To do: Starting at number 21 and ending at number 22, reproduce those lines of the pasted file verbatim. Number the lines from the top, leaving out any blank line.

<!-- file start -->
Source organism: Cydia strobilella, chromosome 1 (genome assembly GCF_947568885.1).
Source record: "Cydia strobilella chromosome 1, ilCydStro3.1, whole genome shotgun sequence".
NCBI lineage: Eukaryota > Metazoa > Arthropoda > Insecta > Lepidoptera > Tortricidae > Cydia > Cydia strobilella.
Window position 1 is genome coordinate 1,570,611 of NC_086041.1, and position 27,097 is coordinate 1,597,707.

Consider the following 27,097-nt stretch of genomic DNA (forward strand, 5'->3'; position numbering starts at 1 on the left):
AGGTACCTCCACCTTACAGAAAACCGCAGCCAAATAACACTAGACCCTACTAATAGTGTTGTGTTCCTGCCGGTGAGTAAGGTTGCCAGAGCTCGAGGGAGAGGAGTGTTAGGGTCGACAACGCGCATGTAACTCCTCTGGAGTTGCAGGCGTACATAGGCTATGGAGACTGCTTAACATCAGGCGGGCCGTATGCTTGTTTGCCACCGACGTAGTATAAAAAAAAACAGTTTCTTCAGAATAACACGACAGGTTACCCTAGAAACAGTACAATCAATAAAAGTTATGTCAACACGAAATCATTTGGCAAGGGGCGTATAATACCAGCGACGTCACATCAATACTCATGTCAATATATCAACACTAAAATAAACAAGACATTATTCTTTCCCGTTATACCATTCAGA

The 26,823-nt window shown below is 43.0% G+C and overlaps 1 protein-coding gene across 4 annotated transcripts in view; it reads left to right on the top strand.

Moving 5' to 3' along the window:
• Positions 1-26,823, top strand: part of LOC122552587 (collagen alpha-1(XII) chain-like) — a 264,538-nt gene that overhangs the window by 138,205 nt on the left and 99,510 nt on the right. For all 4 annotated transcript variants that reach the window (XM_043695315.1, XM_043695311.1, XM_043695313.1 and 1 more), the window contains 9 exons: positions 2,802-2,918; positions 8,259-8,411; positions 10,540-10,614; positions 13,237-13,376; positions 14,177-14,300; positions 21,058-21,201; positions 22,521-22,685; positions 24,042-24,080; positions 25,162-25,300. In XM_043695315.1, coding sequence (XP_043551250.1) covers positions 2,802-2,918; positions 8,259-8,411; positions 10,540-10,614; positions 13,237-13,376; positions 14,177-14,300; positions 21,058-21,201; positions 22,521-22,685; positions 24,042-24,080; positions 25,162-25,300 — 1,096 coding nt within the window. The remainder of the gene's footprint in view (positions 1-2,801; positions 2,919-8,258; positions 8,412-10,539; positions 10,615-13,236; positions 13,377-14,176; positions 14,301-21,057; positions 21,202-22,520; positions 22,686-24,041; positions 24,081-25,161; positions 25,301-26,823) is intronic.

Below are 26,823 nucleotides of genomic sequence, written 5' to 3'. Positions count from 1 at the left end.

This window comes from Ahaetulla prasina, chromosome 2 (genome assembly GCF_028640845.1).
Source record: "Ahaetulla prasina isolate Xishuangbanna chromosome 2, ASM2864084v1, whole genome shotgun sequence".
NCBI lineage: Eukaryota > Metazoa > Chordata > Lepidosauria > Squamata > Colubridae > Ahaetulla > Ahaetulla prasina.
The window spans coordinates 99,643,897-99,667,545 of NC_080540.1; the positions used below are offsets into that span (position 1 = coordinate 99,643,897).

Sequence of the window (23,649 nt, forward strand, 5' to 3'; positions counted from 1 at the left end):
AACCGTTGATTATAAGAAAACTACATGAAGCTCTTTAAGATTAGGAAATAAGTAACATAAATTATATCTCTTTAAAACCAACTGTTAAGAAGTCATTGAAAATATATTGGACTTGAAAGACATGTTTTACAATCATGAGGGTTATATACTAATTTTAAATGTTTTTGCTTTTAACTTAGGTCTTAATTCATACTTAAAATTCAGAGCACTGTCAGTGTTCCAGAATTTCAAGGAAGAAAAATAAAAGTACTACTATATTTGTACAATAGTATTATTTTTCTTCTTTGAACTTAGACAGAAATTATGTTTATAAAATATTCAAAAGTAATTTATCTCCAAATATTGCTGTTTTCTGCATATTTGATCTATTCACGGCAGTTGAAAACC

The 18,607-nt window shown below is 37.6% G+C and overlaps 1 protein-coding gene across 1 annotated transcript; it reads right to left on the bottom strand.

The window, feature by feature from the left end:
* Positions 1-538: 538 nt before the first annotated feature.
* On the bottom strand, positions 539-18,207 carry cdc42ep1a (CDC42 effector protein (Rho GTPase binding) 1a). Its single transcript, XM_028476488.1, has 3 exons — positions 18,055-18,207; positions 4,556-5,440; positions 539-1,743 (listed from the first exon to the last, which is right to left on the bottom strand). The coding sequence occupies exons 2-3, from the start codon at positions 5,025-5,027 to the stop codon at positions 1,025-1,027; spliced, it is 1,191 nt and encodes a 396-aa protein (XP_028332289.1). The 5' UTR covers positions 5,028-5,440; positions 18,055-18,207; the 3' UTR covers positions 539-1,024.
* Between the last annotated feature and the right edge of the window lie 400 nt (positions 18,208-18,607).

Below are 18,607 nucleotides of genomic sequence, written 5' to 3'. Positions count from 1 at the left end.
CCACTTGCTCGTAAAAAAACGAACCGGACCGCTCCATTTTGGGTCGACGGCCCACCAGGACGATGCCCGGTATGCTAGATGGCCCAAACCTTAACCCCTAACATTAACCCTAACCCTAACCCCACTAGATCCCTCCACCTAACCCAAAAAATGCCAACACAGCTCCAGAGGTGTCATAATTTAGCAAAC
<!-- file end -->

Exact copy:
* Between the last annotated feature and the right edge of the window lie 400 nt (positions 18,208-18,607).

Below are 18,607 nucleotides of genomic sequence, written 5' to 3'. Positions count from 1 at the left end.